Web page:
•  You should probably know right up front that I don't give As in my classes. I also don't "give" Fs and I don't give Cs or Ds either, for that matter. I give my time, my expertise, my effort and my encouragement. You will earn whatever grade you earn. Let's hope you reach your goal in our class.
  • Please do not walk up to me and ask out of the blue, "Did you get my email?" How can I know if I got your email if I don't know who you are or what it was about? Say, "My name is Sally Student and I wondered if you got my email about needing to miss class during the third week of the semester."
  • When you speak with me before or after class, please use complete sentences. Your speech should include a subject, a noun and a verb; that's what a sentence is. So don't just hand me a piece of paper and grunt something about "my paper." Say, "Would you please look over this rough draft of my paper?" You might want to formulate your full sentence before you get up from your seat.
  • Remember the manners you learned in grade school? They apply in college. I really appreciate those old fashioned courtesies such as "please," "thank you" and "excuse me."
  • Please don't ever say, "I missed the last class session; did you cover anything important?" Really, now, what would you expect me to say to that? "No, not really, in fact it was an entire waste of everyone's time." I don't think so. Perhaps you could ask, "Did I miss any announcements?"
  • While I care very much about your academic success, the fact that you may lose your financial aid because of your low grade in my class is not really my problem. You plead with me - during week 13 of a 15 week semester - as though if you sound pitiful enough, I will somehow be persuaded and "give" you a higher grade. That's not going to happen. However, if you talk with me after the second test and you express concern about your performance in the class, I will work with you to develop a strategy for your success, not my capitulation (look it up).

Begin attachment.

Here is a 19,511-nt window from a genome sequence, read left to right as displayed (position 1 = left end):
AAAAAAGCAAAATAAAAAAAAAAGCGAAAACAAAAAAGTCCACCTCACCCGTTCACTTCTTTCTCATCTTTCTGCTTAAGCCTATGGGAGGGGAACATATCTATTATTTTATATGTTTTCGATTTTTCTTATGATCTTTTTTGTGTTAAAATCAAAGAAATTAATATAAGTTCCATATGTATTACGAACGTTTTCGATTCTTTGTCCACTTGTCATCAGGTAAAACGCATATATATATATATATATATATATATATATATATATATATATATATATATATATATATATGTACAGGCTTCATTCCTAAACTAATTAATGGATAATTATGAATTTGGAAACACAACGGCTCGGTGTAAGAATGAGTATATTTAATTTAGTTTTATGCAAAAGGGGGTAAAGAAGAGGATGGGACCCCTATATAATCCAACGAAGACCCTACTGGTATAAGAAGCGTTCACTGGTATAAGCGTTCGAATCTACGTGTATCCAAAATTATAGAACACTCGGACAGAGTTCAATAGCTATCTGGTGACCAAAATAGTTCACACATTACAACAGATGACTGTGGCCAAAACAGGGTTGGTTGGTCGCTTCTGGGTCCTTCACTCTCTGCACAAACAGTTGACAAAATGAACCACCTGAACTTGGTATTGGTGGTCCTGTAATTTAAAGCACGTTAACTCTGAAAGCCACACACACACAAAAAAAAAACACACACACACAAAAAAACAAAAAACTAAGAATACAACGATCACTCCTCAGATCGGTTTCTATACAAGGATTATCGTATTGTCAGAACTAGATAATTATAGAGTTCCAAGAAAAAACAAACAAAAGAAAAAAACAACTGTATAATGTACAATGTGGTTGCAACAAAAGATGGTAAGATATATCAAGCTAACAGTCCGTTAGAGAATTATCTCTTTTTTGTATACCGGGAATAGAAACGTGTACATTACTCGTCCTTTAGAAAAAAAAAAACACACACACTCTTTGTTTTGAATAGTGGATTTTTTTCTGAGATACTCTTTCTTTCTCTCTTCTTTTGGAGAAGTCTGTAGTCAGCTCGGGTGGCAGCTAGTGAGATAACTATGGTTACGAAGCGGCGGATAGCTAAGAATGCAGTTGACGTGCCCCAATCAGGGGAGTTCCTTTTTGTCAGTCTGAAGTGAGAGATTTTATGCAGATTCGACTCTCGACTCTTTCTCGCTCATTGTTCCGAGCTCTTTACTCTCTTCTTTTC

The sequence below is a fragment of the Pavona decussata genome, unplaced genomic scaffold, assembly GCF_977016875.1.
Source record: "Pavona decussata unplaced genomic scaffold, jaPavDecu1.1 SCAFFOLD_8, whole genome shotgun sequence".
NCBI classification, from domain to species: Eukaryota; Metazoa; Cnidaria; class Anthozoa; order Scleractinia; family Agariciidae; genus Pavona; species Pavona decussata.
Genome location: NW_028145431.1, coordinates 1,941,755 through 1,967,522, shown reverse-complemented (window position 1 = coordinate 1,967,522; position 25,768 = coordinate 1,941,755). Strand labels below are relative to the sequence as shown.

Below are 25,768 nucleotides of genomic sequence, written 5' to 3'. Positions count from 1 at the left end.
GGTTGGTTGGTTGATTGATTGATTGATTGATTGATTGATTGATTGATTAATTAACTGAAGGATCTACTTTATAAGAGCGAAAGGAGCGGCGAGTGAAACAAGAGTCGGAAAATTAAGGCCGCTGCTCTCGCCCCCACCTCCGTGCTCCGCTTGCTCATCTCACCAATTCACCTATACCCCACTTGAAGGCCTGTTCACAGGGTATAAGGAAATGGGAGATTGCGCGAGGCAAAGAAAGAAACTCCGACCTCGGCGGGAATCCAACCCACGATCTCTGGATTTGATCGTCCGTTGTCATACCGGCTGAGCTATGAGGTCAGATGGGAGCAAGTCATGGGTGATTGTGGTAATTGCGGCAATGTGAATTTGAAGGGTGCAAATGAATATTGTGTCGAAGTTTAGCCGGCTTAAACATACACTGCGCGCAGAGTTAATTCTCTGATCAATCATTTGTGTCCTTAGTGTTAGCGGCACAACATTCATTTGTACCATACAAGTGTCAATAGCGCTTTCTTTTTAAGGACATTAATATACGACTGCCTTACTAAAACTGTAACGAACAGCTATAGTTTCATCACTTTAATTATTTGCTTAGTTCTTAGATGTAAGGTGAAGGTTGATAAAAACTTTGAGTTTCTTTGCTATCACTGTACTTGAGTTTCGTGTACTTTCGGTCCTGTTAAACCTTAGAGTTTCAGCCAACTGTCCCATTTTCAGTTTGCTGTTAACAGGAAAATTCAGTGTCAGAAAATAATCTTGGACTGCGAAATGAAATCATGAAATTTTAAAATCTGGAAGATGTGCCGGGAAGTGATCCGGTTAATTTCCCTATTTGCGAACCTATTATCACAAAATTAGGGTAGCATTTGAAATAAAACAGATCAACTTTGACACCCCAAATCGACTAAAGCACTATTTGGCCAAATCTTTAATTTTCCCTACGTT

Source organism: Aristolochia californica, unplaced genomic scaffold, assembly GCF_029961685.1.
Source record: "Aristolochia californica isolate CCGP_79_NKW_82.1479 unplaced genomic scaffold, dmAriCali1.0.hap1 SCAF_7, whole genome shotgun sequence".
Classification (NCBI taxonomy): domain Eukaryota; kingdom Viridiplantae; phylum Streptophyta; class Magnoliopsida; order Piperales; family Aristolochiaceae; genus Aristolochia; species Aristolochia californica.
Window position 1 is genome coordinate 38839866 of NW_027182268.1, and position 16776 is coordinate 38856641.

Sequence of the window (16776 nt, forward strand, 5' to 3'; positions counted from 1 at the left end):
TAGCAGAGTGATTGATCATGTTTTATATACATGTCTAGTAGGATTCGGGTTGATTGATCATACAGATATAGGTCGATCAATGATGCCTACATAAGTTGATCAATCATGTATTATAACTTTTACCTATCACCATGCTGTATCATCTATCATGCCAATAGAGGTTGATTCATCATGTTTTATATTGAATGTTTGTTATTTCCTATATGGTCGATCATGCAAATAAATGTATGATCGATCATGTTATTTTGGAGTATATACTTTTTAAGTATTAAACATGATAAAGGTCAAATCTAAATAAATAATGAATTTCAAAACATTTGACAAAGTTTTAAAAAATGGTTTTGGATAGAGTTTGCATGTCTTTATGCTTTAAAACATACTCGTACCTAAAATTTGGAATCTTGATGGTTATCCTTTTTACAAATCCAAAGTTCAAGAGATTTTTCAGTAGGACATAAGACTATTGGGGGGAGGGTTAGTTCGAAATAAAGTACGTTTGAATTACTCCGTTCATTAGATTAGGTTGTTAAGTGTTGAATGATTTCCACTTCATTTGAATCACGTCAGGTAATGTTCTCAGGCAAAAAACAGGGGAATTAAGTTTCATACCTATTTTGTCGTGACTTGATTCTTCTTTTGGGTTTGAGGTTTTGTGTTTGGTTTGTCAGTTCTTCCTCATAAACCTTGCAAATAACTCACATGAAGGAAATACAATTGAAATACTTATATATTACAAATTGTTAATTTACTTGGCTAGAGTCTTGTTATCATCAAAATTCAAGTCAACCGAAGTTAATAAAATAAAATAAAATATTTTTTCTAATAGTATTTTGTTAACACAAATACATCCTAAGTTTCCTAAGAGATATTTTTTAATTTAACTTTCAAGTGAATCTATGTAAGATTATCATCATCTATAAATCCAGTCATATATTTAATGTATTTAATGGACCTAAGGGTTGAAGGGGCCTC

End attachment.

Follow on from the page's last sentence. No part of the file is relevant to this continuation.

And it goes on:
• Please do not concern yourself with any special accomodation you believe I have made with another student. That student's situation is not your business; remember that you don't know the whole story and you are most likely about to make the Fundamental Attribution Error (we will cover that in the Social Psychology chapter or you can look it up now).
  • I can forgive a multitude of sins, so please just be honest and confess your transgressions. Take responsibility for the fact that you missed class, you didn't turn the paper in on time, you weren't listening in class, you didn't sign the attendance sheet, or you didn't follow the directions. The minute I hear even the slightest hint of not taking full adult responsibility for yourself, I begin to shut down in judgmental disdain. When you begin the conversation with, "I screwed up," my heart chakra opens up and I begin to feel compassion and a willingness to help.